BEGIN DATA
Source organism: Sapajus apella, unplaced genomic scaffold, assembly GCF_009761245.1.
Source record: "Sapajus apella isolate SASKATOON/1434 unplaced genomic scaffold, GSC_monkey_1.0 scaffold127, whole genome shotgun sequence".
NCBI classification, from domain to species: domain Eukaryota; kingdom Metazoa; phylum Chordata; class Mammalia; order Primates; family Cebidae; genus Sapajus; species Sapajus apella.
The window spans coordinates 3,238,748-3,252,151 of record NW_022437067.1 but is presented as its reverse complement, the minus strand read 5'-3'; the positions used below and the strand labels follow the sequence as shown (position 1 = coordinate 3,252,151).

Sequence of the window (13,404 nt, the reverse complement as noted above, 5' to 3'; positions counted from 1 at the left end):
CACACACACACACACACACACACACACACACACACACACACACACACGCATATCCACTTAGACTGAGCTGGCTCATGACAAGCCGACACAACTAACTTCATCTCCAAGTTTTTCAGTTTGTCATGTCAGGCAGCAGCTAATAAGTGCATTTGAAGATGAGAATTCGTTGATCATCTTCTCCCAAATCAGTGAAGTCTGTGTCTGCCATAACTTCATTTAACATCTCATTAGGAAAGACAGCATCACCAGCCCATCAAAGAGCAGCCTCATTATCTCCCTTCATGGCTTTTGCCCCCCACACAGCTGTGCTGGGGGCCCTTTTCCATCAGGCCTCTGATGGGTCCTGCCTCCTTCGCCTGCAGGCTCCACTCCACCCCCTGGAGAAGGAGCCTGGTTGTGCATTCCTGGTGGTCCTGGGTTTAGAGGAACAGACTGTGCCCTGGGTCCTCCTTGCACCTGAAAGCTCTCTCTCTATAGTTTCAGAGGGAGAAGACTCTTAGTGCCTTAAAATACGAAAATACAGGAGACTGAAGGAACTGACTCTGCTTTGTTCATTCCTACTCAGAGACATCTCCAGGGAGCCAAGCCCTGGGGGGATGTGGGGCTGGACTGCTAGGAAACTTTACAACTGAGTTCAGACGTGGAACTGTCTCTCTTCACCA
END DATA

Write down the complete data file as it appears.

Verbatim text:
Source organism: Sapajus apella, unplaced genomic scaffold, assembly GCF_009761245.1.
Source record: "Sapajus apella isolate SASKATOON/1434 unplaced genomic scaffold, GSC_monkey_1.0 scaffold127, whole genome shotgun sequence".
NCBI classification, from domain to species: domain Eukaryota; kingdom Metazoa; phylum Chordata; class Mammalia; order Primates; family Cebidae; genus Sapajus; species Sapajus apella.
The window spans coordinates 3,238,748-3,252,151 of record NW_022437067.1 but is presented as its reverse complement, the minus strand read 5'-3'; the positions used below and the strand labels follow the sequence as shown (position 1 = coordinate 3,252,151).

Sequence of the window (13,404 nt, the reverse complement as noted above, 5' to 3'; positions counted from 1 at the left end):
CACACACACACACACACACACACACACACACACACACACACACACACGCATATCCACTTAGACTGAGCTGGCTCATGACAAGCCGACACAACTAACTTCATCTCCAAGTTTTTCAGTTTGTCATGTCAGGCAGCAGCTAATAAGTGCATTTGAAGATGAGAATTCGTTGATCATCTTCTCCCAAATCAGTGAAGTCTGTGTCTGCCATAACTTCATTTAACATCTCATTAGGAAAGACAGCATCACCAGCCCATCAAAGAGCAGCCTCATTATCTCCCTTCATGGCTTTTGCCCCCCACACAGCTGTGCTGGGGGCCCTTTTCCATCAGGCCTCTGATGGGTCCTGCCTCCTTCGCCTGCAGGCTCCACTCCACCCCCTGGAGAAGGAGCCTGGTTGTGCATTCCTGGTGGTCCTGGGTTTAGAGGAACAGACTGTGCCCTGGGTCCTCCTTGCACCTGAAAGCTCTCTCTCTATAGTTTCAGAGGGAGAAGACTCTTAGTGCCTTAAAATACGAAAATACAGGAGACTGAAGGAACTGACTCTGCTTTGTTCATTCCTACTCAGAGACATCTCCAGGGAGCCAAGCCCTGGGGGGATGTGGGGCTGGACTGCTAGGAAACTTTACAACTGAGTTCAGACGTGGAACTGTCTCTCTTCACCA